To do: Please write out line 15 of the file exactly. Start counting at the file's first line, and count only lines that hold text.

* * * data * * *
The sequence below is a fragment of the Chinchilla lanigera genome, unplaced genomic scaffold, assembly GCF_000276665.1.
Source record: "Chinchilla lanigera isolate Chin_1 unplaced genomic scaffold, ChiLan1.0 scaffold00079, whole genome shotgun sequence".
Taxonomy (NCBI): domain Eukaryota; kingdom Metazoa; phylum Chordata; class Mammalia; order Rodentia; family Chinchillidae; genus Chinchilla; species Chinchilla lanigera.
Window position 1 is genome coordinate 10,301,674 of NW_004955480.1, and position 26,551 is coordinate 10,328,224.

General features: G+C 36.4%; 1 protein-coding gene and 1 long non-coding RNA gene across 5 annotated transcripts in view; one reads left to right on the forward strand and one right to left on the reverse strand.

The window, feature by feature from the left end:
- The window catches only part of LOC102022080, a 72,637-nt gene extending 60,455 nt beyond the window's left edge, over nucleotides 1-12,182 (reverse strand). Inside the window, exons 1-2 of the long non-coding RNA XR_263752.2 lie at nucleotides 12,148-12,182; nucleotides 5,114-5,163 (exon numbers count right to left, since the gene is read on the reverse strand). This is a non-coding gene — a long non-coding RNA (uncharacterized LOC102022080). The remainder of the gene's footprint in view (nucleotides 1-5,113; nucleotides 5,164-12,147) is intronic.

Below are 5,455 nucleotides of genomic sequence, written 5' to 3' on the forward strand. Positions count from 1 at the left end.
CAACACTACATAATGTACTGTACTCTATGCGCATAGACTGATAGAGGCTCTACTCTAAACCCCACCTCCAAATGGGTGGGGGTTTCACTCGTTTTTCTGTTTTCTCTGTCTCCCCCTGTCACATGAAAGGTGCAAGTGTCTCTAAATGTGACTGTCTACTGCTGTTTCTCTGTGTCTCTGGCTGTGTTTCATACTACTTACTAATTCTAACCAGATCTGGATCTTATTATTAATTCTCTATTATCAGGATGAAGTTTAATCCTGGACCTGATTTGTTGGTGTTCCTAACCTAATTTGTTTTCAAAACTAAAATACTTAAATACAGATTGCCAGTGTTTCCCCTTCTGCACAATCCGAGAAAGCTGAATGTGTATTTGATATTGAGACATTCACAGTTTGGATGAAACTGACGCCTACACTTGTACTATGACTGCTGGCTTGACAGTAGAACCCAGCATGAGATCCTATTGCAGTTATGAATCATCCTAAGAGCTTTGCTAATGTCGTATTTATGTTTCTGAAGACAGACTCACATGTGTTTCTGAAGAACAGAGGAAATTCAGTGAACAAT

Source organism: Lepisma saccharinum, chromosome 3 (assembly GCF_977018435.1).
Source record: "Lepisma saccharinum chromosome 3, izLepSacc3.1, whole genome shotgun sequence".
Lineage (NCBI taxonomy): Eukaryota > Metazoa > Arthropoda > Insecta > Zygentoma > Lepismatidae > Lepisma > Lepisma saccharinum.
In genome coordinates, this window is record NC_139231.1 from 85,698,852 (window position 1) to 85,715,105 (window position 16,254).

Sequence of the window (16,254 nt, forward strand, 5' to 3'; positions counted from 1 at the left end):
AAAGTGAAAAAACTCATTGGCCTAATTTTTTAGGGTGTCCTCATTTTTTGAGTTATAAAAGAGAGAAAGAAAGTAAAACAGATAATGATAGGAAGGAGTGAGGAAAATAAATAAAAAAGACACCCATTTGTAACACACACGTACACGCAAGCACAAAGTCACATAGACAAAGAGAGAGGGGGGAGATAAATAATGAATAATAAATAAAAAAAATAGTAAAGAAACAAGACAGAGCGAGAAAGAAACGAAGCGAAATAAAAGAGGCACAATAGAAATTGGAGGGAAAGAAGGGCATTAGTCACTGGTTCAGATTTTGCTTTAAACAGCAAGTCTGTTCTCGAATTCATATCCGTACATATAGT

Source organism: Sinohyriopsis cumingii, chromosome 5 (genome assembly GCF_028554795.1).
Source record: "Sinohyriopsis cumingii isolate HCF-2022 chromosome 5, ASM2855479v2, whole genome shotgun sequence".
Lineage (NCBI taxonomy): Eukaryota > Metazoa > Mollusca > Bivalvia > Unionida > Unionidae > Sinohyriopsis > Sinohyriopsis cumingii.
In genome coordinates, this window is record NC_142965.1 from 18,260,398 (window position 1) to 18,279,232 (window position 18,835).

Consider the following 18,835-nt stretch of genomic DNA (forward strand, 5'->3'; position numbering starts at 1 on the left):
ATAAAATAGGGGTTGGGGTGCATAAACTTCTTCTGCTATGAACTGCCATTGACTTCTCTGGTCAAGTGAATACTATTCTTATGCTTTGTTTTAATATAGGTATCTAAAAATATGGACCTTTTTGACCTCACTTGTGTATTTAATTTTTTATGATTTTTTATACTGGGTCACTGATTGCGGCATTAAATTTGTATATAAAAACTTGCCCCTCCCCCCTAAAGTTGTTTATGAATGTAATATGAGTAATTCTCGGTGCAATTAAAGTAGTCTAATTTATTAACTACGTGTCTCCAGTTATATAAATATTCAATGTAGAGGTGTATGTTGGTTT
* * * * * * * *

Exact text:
AAAGTGAAAAAACTCATTGGCCTAATTTTTTAGGGTGTCCTCATTTTTTGAGTTATAAAAGAGAGAAAGAAAGTAAAACAGATAATGATAGGAAGGAGTGAGGAAAATAAATAAAAAAGACACCCATTTGTAACACACACGTACACGCAAGCACAAAGTCACATAGACAAAGAGAGAGGGGGGAGATAAATAATGAATAATAAATAAAAAAAATAGTAAAGAAACAAGACAGAGCGAGAAAGAAACGAAGCGAAATAAAAGAGGCACAATAGAAATTGGAGGGAAAGAAGGGCATTAGTCACTGGTTCAGATTTTGCTTTAAACAGCAAGTCTGTTCTCGAATTCATATCCGTACATATAGT